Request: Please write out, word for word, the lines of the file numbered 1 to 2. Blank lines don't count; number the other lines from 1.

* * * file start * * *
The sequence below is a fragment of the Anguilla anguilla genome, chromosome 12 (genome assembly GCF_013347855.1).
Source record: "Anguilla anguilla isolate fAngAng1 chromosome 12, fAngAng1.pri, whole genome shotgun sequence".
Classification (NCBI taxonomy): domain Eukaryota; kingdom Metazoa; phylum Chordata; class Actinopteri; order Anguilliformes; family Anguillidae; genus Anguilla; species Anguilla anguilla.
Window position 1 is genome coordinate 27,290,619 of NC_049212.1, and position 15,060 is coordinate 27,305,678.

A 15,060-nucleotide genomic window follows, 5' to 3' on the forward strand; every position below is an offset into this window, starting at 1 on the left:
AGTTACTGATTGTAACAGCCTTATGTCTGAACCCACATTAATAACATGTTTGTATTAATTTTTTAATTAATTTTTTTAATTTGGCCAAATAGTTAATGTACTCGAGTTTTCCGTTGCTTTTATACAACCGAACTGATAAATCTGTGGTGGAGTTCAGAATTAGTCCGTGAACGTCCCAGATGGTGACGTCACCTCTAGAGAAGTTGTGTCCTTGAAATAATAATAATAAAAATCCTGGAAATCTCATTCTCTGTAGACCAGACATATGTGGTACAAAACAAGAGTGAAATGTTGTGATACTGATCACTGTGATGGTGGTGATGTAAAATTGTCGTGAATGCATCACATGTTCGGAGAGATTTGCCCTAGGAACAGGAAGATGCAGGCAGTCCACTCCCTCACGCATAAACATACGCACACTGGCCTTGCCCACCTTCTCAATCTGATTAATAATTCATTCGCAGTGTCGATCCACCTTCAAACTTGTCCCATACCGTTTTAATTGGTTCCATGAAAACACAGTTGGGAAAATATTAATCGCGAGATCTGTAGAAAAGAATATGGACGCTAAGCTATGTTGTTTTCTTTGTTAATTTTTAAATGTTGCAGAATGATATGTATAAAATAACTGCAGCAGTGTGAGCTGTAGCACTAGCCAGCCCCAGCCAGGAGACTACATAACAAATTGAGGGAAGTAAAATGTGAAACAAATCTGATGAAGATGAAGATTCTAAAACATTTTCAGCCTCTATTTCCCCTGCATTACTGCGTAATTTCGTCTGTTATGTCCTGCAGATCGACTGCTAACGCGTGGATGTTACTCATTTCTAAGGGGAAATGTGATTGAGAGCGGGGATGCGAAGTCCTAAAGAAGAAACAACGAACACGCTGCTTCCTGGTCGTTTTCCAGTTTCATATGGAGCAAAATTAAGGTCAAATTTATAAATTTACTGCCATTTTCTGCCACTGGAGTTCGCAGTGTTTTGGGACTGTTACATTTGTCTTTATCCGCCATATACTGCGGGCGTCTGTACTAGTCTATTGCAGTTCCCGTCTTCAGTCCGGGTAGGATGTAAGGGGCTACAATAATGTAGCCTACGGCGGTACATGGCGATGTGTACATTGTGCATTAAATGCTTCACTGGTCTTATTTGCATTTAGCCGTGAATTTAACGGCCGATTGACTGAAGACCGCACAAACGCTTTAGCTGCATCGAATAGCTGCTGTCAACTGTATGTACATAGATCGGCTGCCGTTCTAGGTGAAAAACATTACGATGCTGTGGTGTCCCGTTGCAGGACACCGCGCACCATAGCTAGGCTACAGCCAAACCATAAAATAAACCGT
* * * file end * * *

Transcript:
The sequence below is a fragment of the Anguilla anguilla genome, chromosome 12 (genome assembly GCF_013347855.1).
Source record: "Anguilla anguilla isolate fAngAng1 chromosome 12, fAngAng1.pri, whole genome shotgun sequence".